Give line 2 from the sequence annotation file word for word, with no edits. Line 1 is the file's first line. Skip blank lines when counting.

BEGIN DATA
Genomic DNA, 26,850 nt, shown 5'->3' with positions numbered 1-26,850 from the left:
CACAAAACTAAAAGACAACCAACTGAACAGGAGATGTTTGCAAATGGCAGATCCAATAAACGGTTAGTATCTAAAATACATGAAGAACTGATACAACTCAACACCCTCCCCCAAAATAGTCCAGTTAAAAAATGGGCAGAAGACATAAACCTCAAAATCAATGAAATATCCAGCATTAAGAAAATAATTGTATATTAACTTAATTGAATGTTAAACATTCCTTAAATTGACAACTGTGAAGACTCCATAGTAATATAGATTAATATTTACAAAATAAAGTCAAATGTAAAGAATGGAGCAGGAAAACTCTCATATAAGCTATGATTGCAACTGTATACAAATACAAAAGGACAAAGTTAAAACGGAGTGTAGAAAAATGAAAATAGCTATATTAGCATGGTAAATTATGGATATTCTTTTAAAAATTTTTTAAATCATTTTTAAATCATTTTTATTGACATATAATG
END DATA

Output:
CACAAAACTAAAAGACAACCAACTGAACAGGAGATGTTTGCAAATGGCAGATCCAATAAACGGTTAGTATCTAAAATACATGAAGAACTGATACAACTCAACACCCTCCCCCAAAATAGTCCAGTTAAAAAATGGGCAGAAGACATAAACCTCAAAATCAATGAAATATCCAGCATTAAGAAAATAATTGTATATTAACTTAATTGAATGTTAAACATTCCTTAAATTGACAACTGTGAAGACTCCATAGTAATATAGATTAATATTTACAAAATAAAGTCAAATGTAAAGAATGGAGCAGGAAAACTCTCATATAAGCTATGATTGCAACTGTATACAAATACAAAAGGACAAAGTTAAAACGGAGTGTAGAAAAATGAAAATAGCTATATTAGCATGGTAAATTATGGATATTCTTTTAAAAATTTTTTAAATCATTTTTAAATCATTTTTATTGACATATAATG